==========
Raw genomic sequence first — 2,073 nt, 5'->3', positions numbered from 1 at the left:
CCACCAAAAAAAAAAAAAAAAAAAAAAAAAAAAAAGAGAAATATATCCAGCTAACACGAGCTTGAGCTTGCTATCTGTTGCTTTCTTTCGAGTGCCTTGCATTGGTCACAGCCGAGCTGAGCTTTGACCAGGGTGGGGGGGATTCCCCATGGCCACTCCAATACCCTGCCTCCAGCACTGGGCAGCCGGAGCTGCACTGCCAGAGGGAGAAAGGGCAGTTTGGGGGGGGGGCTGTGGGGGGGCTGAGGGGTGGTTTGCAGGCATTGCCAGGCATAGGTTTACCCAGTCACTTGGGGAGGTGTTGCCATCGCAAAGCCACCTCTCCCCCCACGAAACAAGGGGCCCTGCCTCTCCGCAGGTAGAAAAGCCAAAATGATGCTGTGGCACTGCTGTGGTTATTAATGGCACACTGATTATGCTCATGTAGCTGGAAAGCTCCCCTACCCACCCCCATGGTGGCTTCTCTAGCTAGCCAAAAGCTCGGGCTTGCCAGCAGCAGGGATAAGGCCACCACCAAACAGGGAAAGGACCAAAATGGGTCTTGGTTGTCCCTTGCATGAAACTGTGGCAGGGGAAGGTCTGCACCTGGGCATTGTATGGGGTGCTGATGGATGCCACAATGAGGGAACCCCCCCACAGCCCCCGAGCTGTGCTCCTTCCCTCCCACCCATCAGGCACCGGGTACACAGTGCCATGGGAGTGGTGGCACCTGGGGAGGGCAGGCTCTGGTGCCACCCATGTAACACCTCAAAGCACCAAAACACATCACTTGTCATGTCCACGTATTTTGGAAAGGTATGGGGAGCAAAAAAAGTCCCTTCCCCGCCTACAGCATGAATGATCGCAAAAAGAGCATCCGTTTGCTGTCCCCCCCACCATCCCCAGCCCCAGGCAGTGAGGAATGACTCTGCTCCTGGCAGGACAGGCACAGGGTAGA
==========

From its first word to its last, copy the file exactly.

Raw genomic sequence first — 2,073 nt, 5'->3', positions numbered from 1 at the left:
CCACCAAAAAAAAAAAAAAAAAAAAAAAAAAAAAAGAGAAATATATCCAGCTAACACGAGCTTGAGCTTGCTATCTGTTGCTTTCTTTCGAGTGCCTTGCATTGGTCACAGCCGAGCTGAGCTTTGACCAGGGTGGGGGGGATTCCCCATGGCCACTCCAATACCCTGCCTCCAGCACTGGGCAGCCGGAGCTGCACTGCCAGAGGGAGAAAGGGCAGTTTGGGGGGGGGGCTGTGGGGGGGCTGAGGGGTGGTTTGCAGGCATTGCCAGGCATAGGTTTACCCAGTCACTTGGGGAGGTGTTGCCATCGCAAAGCCACCTCTCCCCCCACGAAACAAGGGGCCCTGCCTCTCCGCAGGTAGAAAAGCCAAAATGATGCTGTGGCACTGCTGTGGTTATTAATGGCACACTGATTATGCTCATGTAGCTGGAAAGCTCCCCTACCCACCCCCATGGTGGCTTCTCTAGCTAGCCAAAAGCTCGGGCTTGCCAGCAGCAGGGATAAGGCCACCACCAAACAGGGAAAGGACCAAAATGGGTCTTGGTTGTCCCTTGCATGAAACTGTGGCAGGGGAAGGTCTGCACCTGGGCATTGTATGGGGTGCTGATGGATGCCACAATGAGGGAACCCCCCCACAGCCCCCGAGCTGTGCTCCTTCCCTCCCACCCATCAGGCACCGGGTACACAGTGCCATGGGAGTGGTGGCACCTGGGGAGGGCAGGCTCTGGTGCCACCCATGTAACACCTCAAAGCACCAAAACACATCACTTGTCATGTCCACGTATTTTGGAAAGGTATGGGGAGCAAAAAAAGTCCCTTCCCCGCCTACAGCATGAATGATCGCAAAAAGAGCATCCGTTTGCTGTCCCCCCCACCATCCCCAGCCCCAGGCAGTGAGGAATGACTCTGCTCCTGGCAGGACAGGCACAGGGTAGA